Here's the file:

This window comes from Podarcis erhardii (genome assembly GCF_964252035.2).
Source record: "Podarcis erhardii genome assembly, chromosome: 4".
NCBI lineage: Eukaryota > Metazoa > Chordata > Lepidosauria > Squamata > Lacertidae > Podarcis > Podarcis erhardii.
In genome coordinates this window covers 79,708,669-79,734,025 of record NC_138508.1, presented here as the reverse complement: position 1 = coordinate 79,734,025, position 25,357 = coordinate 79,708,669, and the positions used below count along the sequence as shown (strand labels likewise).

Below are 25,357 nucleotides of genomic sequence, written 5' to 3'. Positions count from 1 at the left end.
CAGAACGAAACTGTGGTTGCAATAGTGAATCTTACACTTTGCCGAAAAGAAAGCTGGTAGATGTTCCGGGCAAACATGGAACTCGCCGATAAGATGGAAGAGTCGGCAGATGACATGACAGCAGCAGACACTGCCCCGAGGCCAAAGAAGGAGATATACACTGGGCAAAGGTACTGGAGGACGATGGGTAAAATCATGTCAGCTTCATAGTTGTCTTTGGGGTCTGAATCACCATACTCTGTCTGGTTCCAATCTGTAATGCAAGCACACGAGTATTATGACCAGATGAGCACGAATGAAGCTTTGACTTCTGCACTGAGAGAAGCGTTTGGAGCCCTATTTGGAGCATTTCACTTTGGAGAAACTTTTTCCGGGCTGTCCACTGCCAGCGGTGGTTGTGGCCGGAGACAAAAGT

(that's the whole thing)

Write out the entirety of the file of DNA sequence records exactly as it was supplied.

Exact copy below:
This window comes from Podarcis erhardii (genome assembly GCF_964252035.2).
Source record: "Podarcis erhardii genome assembly, chromosome: 4".
NCBI lineage: Eukaryota > Metazoa > Chordata > Lepidosauria > Squamata > Lacertidae > Podarcis > Podarcis erhardii.
In genome coordinates this window covers 79,708,669-79,734,025 of record NC_138508.1, presented here as the reverse complement: position 1 = coordinate 79,734,025, position 25,357 = coordinate 79,708,669, and the positions used below count along the sequence as shown (strand labels likewise).

Below are 25,357 nucleotides of genomic sequence, written 5' to 3'. Positions count from 1 at the left end.
CAGAACGAAACTGTGGTTGCAATAGTGAATCTTACACTTTGCCGAAAAGAAAGCTGGTAGATGTTCCGGGCAAACATGGAACTCGCCGATAAGATGGAAGAGTCGGCAGATGACATGACAGCAGCAGACACTGCCCCGAGGCCAAAGAAGGAGATATACACTGGGCAAAGGTACTGGAGGACGATGGGTAAAATCATGTCAGCTTCATAGTTGTCTTTGGGGTCTGAATCACCATACTCTGTCTGGTTCCAATCTGTAATGCAAGCACACGAGTATTATGACCAGATGAGCACGAATGAAGCTTTGACTTCTGCACTGAGAGAAGCGTTTGGAGCCCTATTTGGAGCATTTCACTTTGGAGAAACTTTTTCCGGGCTGTCCACTGCCAGCGGTGGTTGTGGCCGGAGACAAAAGT